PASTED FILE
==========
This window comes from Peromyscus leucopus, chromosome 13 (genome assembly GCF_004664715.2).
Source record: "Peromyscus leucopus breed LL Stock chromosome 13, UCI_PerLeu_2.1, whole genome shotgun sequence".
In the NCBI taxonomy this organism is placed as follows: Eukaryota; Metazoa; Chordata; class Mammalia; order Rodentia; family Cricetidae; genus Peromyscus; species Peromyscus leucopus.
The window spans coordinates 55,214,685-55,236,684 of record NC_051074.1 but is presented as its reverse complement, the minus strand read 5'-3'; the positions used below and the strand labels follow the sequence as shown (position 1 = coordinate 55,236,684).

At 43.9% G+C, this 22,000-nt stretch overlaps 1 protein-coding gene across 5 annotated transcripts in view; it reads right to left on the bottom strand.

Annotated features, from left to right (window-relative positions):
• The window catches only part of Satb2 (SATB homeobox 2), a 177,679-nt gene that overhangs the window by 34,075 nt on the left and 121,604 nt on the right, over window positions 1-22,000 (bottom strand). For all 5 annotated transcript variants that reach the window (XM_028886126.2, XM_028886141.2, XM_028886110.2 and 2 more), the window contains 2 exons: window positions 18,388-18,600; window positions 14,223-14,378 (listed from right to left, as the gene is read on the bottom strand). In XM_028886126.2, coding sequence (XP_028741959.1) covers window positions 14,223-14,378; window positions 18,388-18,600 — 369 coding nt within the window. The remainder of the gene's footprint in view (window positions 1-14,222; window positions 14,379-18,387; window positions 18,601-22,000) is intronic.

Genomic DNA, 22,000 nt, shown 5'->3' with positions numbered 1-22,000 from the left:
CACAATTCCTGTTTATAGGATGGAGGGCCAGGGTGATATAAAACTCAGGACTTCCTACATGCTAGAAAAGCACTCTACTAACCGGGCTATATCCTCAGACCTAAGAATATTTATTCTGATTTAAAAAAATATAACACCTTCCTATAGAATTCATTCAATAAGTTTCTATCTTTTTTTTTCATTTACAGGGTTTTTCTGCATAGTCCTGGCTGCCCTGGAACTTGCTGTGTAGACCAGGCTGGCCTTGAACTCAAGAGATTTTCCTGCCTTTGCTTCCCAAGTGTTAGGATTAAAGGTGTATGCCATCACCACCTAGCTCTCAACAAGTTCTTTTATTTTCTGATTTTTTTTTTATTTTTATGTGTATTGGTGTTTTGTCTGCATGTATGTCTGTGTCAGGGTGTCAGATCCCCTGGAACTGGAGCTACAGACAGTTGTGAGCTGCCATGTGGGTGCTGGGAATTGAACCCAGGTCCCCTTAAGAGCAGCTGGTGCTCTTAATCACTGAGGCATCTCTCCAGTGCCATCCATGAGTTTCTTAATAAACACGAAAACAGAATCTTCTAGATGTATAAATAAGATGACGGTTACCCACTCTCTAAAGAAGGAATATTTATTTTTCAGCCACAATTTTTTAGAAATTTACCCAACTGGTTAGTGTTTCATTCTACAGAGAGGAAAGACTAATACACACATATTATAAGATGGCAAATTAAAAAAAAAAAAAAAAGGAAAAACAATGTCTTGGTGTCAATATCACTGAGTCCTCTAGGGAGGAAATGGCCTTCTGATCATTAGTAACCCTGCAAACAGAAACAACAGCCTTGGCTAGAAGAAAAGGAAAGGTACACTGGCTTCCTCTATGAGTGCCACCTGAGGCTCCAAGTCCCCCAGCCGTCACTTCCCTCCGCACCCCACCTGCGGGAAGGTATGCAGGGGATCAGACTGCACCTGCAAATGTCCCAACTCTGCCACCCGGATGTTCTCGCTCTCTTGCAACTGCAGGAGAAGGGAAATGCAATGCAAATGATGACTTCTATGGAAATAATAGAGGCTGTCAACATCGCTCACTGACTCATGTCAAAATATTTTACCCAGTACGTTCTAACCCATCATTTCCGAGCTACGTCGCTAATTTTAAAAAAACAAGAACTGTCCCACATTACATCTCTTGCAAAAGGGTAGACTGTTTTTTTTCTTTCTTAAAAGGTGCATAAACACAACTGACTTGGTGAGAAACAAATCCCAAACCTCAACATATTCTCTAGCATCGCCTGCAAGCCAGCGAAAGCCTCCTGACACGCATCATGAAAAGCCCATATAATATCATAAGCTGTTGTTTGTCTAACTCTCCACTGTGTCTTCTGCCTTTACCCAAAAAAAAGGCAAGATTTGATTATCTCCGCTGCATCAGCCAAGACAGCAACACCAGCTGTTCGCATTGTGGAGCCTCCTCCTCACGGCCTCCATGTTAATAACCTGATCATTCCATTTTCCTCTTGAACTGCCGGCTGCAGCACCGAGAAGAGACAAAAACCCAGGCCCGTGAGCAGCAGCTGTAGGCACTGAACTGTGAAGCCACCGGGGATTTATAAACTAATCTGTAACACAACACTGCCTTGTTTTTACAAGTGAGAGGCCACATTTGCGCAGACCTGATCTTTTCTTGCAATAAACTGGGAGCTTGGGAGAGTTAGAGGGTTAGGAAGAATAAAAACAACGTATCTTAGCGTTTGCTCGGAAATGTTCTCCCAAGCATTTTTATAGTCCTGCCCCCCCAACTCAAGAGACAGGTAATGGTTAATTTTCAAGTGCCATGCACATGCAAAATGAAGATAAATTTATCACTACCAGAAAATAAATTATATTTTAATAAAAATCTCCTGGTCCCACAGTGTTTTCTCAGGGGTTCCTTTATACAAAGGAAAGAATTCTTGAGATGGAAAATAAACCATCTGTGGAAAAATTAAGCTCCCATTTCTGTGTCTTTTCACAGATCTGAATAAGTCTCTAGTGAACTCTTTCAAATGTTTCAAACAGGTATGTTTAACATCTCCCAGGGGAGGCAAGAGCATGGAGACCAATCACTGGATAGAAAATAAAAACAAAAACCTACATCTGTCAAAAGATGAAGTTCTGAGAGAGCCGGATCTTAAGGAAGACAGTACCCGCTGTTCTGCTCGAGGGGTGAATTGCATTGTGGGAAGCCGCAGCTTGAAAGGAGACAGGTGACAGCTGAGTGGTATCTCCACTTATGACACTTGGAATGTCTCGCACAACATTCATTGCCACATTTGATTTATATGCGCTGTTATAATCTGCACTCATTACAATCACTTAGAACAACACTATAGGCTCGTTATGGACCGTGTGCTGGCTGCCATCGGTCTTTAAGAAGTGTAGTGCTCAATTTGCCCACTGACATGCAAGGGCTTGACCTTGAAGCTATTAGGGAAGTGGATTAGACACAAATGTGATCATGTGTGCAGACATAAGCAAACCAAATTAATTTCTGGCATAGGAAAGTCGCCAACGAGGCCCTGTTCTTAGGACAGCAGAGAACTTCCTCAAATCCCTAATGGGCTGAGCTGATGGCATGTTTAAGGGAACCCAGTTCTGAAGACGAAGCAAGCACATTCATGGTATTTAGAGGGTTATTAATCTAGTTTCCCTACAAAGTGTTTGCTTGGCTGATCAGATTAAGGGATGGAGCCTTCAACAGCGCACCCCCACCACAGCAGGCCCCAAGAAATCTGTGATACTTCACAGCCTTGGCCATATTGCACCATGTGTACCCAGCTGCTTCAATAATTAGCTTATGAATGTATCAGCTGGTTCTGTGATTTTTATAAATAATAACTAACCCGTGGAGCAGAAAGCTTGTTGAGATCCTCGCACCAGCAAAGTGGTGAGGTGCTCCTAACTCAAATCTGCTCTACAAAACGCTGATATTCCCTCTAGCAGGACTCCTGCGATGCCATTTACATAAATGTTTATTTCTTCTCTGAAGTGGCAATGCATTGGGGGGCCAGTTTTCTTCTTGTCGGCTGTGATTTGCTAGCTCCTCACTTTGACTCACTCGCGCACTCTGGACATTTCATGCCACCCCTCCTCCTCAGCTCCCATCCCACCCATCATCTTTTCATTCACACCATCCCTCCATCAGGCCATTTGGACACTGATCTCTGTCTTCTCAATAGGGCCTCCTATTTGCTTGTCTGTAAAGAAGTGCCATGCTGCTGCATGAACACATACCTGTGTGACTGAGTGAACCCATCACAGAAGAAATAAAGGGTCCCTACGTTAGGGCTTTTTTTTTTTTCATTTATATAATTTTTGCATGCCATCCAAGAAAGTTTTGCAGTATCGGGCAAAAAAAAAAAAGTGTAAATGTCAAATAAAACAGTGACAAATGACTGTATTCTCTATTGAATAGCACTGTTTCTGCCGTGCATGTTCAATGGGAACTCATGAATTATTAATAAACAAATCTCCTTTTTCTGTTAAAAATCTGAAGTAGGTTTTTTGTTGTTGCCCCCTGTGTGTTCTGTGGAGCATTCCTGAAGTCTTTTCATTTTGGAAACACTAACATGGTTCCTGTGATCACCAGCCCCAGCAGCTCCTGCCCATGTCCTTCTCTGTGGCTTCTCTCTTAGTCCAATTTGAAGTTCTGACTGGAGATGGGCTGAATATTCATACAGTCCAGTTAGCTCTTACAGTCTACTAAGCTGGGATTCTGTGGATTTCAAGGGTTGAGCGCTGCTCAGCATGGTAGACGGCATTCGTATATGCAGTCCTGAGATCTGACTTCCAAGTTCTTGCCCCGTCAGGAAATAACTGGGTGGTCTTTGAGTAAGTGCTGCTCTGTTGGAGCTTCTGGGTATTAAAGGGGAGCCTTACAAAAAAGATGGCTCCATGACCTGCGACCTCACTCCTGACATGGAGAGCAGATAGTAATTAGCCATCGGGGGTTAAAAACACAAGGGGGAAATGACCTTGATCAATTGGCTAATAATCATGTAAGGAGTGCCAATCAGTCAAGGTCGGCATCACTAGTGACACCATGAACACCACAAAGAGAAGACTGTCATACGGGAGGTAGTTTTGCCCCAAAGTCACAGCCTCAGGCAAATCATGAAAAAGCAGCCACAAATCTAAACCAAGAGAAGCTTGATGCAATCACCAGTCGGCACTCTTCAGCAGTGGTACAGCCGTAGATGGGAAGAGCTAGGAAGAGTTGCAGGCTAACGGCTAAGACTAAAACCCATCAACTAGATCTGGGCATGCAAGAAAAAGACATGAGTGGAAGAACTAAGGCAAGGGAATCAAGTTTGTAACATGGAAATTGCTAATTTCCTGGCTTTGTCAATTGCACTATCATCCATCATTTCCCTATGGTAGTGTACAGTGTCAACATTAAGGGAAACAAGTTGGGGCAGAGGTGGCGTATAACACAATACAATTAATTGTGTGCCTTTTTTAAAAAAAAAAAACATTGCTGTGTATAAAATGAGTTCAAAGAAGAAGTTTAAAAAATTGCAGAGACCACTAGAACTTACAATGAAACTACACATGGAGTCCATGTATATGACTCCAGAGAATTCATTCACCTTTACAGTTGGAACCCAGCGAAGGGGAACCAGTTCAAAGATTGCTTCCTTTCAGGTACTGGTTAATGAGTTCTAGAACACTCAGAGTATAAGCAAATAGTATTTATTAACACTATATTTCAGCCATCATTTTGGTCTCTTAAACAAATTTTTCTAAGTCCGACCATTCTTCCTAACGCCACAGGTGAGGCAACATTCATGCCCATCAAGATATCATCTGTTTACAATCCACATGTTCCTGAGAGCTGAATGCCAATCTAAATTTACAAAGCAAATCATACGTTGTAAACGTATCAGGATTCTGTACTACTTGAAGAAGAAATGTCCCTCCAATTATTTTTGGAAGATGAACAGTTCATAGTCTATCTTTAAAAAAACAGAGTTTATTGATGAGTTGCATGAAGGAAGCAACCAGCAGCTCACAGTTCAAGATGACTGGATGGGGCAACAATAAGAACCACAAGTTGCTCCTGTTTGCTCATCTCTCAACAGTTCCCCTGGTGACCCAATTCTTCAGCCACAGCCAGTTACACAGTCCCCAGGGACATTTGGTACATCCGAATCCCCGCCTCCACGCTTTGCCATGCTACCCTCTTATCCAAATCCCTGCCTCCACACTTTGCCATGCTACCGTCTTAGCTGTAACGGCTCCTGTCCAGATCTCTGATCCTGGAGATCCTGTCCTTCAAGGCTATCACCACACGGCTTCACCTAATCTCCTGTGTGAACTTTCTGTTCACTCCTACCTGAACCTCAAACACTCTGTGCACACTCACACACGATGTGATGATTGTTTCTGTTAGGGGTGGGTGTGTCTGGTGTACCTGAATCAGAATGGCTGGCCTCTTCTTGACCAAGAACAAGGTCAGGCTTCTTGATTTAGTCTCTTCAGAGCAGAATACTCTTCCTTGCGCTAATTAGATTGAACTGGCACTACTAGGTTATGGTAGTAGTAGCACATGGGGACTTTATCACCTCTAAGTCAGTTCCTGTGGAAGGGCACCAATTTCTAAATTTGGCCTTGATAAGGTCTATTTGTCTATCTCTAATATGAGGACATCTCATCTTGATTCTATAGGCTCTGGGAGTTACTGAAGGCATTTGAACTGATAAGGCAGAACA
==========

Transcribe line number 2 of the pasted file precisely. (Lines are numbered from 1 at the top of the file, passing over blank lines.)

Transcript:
Source record: "Peromyscus leucopus breed LL Stock chromosome 13, UCI_PerLeu_2.1, whole genome shotgun sequence".